500 saves: Mariano Rivera versus Trevor Hoffman

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Sunday night Mariano Rivera joined Trevor Hoffman as the only members
of the 500-save club, so I thought it would be interesting to compare
their Hall of Fame careers:

              G      IP     ERA     W     SV    SO9    BB9    HR9    OAVG
Hoffman 953 1011 2.76 57 572 9.6 2.5 0.8 .210
Rivera 881 1054 2.30 69 500 8.3 2.1 0.5 .213

Hoffman’s strikeout rate is 15 percent higher than Rivera’s and
ranks as the fourth-best of all time among pitchers with at least 1,000
innings, which is amazing for a guy whose average fastball has clocked
in at 85.5 miles per hour since that data started being recorded in
2002. His otherworldly changeup is the reason and likely ranks as one
of the most effective pitches in the history of baseball.

Of course, Rivera’s cutter should also be on that list of
most-effective pitches and probably tops Hoffman’s changeup given that
it’s basically all he’s thrown for 15 years. Rivera hasn’t missed as
many bats as Hoffman, but then again he hasn’t needed to. He’s handed
out 15 percent fewer walks and, most importantly, served up 40 percent
fewer homers.

To me the most interesting aspect of the 500-save club is how
incredibly different the two members are from each other. Hoffman is a
fastball-changeup artist who induces a ton of fly balls while serving
up quite a few homers despite playing in pitcher-friendly ballparks.
Rivera is a cutter machine who induces a ton of ground balls and has
the 10th-lowest homer rate of any pitcher from the last 50 years.

Two completely different approaches, yet similarly extraordinary
results. Since the mound was lowered in 1969, the two lowest ERAs in
all of baseball belong to Rivera at 2.30 and Hoffman at 2.76. And
they’re still thriving at the ages of 39 and 41, as both pitchers have
converted 18-of-19 save opportunities this season while posting
sub-3.00 ERAs.

Hoffman is on track for his 14th 30-save season, while Rivera is
looking for his 12th 30-save campaign. Rivera has two 50-save seasons
compared to just one from Hoffman, but Hoffman’s nine 40-save campaigns
beat Rivera’s six. And of course Rivera has 34 career postseason saves
(and a 0.77 ERA in 117 playoff innings) compared to just four from
Hoffman.

They each look capable of piling up saves well beyond this season,
but once they do decide to retire it’d be interesting if they both call
it quits at the same time. That way the Hall of Fame induction could
feature both “Enter Sandman” and “Hells Bells” as debates raged on
about who should get the call to close out the ceremony.

Report: Dexter Fowler will take a physical in St. Louis on Friday

CLEVELAND, OH - NOVEMBER 02:  Dexter Fowler #24 of the Chicago Cubs reacts after lining out during the third inning against the Cleveland Indians in Game Seven of the 2016 World Series at Progressive Field on November 2, 2016 in Cleveland, Ohio.  (Photo by Ezra Shaw/Getty Images)
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Update (8:51 PM EST): The deal is in place, according to Heyman.

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Update (8:27 PM EST): Derrick Goold of the St. Louis Post-Dispatch reports that the Cardinals made an “over-the-top offer” to Fowler to ensure he’d sign.

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Frank Cusumano of KSDK Sports reports that free agent outfielder will take a physical in St. Louis on Friday. Presumably, that means that Fowler and the Cardinals have gotten pretty far along in negotiations.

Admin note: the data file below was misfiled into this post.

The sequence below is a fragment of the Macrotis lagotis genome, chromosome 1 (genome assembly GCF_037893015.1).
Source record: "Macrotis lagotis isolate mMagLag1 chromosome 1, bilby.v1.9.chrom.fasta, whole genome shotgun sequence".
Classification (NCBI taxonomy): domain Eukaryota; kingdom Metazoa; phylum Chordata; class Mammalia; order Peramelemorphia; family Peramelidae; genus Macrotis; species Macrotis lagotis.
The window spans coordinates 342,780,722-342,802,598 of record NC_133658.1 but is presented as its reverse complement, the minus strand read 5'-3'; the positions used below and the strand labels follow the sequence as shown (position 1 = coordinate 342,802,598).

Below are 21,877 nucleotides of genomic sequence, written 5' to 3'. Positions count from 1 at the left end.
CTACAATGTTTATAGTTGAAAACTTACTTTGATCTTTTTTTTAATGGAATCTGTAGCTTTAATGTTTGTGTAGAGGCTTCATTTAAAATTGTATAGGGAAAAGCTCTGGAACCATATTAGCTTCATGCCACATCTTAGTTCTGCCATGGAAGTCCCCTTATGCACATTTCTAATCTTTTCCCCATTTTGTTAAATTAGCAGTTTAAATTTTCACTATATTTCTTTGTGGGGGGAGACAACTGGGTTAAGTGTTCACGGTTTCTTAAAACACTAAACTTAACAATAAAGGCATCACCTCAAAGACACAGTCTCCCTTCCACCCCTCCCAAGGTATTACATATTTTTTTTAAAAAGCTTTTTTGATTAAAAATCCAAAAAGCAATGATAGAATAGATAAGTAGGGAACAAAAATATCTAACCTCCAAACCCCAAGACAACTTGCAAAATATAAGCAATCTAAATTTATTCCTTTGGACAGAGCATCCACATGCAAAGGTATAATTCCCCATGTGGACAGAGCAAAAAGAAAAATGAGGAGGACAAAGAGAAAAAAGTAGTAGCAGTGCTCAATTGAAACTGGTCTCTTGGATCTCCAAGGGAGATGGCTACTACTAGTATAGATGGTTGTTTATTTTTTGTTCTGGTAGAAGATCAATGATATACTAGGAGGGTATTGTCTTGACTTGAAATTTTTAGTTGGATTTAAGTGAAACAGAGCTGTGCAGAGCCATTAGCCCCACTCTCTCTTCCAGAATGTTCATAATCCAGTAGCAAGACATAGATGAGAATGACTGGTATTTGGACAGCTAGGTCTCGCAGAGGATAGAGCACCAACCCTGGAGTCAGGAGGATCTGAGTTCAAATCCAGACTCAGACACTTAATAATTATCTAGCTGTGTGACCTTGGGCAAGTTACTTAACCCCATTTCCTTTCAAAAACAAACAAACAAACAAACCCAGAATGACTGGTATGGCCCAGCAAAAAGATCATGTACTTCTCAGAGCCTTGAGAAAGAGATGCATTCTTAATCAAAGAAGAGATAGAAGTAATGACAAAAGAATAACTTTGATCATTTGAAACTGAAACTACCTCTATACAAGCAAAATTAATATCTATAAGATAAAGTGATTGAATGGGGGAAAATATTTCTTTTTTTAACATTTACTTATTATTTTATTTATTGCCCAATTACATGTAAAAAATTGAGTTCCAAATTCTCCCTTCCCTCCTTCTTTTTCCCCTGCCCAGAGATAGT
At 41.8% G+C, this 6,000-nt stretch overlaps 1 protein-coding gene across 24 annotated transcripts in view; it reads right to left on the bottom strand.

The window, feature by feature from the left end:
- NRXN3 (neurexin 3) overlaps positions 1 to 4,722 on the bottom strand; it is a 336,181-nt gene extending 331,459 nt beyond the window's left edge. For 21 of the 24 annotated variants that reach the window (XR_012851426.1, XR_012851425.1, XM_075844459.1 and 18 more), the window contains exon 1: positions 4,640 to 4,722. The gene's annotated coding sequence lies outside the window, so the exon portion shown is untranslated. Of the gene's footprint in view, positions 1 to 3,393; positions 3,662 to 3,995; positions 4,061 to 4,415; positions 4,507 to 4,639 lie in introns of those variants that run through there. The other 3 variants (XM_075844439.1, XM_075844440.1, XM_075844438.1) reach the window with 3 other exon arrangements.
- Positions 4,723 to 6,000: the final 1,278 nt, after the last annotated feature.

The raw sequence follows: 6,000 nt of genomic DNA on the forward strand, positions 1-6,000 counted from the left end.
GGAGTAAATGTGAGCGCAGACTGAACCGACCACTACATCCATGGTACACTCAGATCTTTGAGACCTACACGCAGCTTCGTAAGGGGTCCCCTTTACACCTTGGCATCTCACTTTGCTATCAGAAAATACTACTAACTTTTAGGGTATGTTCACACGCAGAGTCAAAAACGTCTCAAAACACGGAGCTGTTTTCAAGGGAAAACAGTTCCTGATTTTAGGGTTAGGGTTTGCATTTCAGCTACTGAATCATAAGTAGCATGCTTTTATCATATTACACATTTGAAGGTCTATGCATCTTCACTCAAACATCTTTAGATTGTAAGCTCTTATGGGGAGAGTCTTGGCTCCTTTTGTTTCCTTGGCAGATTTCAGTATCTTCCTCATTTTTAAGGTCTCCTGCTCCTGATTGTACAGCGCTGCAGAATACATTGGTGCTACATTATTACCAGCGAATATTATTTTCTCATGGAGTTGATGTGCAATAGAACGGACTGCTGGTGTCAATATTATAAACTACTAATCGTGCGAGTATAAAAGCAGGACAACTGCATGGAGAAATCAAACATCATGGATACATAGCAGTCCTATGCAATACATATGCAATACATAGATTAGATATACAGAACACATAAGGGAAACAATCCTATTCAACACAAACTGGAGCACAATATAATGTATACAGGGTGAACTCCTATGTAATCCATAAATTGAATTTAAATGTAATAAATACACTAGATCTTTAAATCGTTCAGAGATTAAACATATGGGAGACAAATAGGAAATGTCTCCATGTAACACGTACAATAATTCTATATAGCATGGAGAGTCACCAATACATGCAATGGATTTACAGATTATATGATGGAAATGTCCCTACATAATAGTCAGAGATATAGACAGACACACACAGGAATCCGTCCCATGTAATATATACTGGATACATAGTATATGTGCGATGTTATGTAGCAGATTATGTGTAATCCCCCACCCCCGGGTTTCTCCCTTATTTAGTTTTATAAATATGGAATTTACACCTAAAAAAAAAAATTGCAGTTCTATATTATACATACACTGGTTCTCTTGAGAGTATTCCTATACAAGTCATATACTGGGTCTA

Jon Heyman of FanRag Sports recently reported that Fowler was looking for $18 million per year. The Blue Jays reportedly made an offer to Fowler in the four-year, $16 million range several days ago. The Cardinals’ offer to Fowler, if there is indeed one, is likely somewhere between the two figures.

Fowler, 30, is coming off of a fantastic year in which he helped the Cubs win their first World Series since 1908. During the regular season, he hit .276/.393/.447 with 13 home runs, 48 RBI, 84 runs scored, and 13 stolen bases in 551 plate appearances.

Fowler rejected the Cubs’ $17.2 million qualifying offer last month. While the QO compensation negatively affected Fowler’s experience in free agency last offseason — he didn’t sign until late February with the Cubs — his strong season is expected to make QO compensation much less of an issue.

Braves acquire Luke Jackson from the Rangers

ARLINGTON, TX - SEPTEMBER 16:  Relief pitcher Luke Jackson #53 of the Texas Rangers  throws during the ninth inning of a baseball game against the Houston Astros at Globe Life Park on September 16, 2015 in Arlington, Texas. Texas won 14-3. (Photo by Brandon Wade/Getty Images)
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Tommy Stokke of RanRag Sports reports that the Braves and Rangers agreed to a trade. According to ESPN’s Keith Law, the Braves will receive pitcher Luke Jackson from the Rangers in exchange for pitchers Tyrell Jenkins and Brady Feigl.

Jackson, 25, is under team control through 2022. He has logged only 18 innings in the majors, yielding 14 runs on 22 hits and eight walks with three strikeouts. While Jackson has struggled with control, the Braves likely see upside because his fastball sits in the mid- to high-90’s.

Jenkins, 24, is also under team control through 2022. The right-hander made eight starts and six relief appearances in his first major league season in 2016, putting up a 5.88 ERA with a 26/33 K/BB ratio over 52 innings.

Feigl, 25, was an undrafted free agent and was signed by the Braves in 2013. The lefty underwent Tommy John surgery in 2015 and briefly rehabbed in rookie ball this past season.